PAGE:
Just moved into a new place... renting a single room with three other guys each renting their own rooms. I've been here a month; they've been here for significantly longer.

The landlord spends far too much time here. She doesn't live here. She isnt working on anything. She isn't doing paperwork regarding the property or tenants, not doing maintenance, etc. In fact, all she does is performing yoga, reading, and taking up space. She consumes utilities - which she doesn't contribute paying to.

She rigidly dictates the common areas, furniture, storage, etc; we've basically been exiled to the bedrooms. We can't even cook in the kitchen because she's always using the oven and stove at the most inopportune times of day, yet is willing to criticize us for our microwave and canned food diets we've been forced into.

And she comes over 3 or 4 days out of the week, for 6+ hours a day. Just loitering. In a place I'm paying her rent to have access to, to make my home. I wonder if she'd do this if we four tenants were a single party and family of four renting the house.

I can't bring guests over because either she'd be in their faces, in the living room (which I've never been able to make my space and wouldn't feel comfortable in anyway), or she'd be spying on me outside my bedroom door "cleaning" and hounding me about overnight guests.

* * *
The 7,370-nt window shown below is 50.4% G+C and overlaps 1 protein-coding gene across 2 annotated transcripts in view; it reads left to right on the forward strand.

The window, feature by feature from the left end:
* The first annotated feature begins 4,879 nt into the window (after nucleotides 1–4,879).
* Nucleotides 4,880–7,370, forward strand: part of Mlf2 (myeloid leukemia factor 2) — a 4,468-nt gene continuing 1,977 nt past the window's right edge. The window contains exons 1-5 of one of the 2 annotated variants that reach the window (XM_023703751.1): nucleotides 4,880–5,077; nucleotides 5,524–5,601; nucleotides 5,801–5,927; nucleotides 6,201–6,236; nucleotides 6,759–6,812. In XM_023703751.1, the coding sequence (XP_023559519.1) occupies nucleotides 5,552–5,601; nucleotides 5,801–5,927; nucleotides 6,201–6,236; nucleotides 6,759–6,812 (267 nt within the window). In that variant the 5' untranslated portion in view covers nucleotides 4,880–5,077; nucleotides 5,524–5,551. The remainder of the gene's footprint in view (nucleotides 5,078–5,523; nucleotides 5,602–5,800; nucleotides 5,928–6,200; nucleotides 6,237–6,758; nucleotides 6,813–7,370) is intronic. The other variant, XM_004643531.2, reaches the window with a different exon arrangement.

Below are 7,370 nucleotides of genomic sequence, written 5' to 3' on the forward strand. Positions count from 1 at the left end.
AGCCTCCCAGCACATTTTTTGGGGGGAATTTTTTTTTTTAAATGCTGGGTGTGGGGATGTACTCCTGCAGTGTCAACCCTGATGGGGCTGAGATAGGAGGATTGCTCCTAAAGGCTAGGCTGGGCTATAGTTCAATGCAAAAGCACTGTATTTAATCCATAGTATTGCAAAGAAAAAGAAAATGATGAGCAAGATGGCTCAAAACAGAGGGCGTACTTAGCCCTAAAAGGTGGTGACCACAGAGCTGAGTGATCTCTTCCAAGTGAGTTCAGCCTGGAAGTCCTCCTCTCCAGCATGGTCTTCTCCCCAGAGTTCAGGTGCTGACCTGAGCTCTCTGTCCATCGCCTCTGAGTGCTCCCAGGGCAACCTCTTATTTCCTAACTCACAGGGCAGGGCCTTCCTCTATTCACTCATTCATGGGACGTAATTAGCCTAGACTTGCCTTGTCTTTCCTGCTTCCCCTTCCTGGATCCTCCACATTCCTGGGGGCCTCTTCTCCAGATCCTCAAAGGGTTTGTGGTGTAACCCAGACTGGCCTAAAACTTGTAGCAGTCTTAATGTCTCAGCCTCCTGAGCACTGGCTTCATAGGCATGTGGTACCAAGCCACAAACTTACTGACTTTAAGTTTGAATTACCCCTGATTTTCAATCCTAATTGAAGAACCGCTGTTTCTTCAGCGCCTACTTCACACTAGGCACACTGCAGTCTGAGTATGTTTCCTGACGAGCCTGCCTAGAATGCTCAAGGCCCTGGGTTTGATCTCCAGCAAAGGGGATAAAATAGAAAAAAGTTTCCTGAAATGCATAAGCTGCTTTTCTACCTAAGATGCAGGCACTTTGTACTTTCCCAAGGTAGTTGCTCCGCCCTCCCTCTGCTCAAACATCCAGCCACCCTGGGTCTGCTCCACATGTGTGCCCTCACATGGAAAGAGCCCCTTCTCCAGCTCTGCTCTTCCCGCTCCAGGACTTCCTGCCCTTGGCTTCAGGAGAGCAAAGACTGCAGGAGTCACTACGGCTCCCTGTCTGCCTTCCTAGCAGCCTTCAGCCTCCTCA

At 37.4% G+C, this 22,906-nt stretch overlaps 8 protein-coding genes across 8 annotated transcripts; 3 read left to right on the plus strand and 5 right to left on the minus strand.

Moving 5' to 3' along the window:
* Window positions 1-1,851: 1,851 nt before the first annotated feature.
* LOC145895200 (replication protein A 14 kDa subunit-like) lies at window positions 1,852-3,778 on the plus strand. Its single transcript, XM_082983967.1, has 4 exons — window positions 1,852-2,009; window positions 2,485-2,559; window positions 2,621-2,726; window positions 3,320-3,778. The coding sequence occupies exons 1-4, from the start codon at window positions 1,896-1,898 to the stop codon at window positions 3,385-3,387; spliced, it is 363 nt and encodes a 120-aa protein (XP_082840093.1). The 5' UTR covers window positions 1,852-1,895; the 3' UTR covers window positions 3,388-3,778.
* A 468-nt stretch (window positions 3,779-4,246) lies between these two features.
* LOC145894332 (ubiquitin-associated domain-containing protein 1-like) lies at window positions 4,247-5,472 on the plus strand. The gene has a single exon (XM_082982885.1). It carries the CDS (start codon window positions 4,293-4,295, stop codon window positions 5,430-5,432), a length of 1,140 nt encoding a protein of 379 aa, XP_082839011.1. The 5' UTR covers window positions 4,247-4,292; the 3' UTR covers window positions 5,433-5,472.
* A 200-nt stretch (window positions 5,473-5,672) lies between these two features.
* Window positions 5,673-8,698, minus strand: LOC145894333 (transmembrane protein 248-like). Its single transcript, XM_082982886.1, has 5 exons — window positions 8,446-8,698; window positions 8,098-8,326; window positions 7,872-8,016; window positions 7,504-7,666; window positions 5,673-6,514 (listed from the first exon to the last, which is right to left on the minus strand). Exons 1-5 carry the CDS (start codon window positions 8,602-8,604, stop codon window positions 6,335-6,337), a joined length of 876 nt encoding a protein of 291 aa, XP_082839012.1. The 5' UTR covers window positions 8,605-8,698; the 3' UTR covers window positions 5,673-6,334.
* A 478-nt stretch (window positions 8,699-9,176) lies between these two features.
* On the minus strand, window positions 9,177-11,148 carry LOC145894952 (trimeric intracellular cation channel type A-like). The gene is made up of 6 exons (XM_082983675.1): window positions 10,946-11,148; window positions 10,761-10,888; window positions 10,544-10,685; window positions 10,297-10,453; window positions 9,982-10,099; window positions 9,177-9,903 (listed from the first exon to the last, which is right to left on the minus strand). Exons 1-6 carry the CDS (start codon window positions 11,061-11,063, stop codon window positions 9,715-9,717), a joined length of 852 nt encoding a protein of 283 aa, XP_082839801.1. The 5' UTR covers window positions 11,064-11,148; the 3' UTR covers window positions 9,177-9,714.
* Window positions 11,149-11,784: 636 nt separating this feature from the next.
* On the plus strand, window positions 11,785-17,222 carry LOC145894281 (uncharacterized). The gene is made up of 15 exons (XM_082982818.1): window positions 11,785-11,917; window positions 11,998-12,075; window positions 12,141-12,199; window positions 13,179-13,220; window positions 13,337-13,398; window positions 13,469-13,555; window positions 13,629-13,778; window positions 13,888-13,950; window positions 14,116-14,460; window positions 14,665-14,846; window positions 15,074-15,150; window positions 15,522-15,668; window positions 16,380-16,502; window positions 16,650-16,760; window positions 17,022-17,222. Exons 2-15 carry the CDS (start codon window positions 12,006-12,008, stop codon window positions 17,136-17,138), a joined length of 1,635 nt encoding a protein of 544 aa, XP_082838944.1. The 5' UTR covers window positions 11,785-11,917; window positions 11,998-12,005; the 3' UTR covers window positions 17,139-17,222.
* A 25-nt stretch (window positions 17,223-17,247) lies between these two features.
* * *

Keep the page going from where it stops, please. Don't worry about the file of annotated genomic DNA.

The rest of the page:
I know she technically owns the place.. but this is uncomfortable. And I feel like I'm paying way, way too much in rent for what I'm getting. No real house space. She wont let us use the empty garage for storage. She has keys to all of our bedrooms which I'd be more or less fine with if she weren't always here looking over my shoulder. I don't trust her to respect the sanctity of my bedroom, i.e. my privacy while I'm away. It's like she doesn't trust her own tenants.

Is there anything I can do? I'd be willing to breach my rental contract even and argue these points in court if I had to. How do I approach someone about this disturbing behavior? I feel like the landlord has breached contract by treating us this way, depriving us of the basic amenities that comes with renting a home, consuming resources without contributing to the bills, etc.

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    Where is this happening?
    – Greendrake
    Commented Jan 10, 2021 at 4:22
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    Lynnwood, WA, USA. Why? Commented Jan 10, 2021 at 4:23
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    Because the law is not the same all over the world. The answer will depend on location. Now, do you guys rent the whole house or just rooms?
    – Greendrake
    Commented Jan 10, 2021 at 4:24
  • Just the rooms. I know, its a problem. Ive been renting rooms for over a decade and Ive never had a landlord act this way. Commented Jan 10, 2021 at 4:25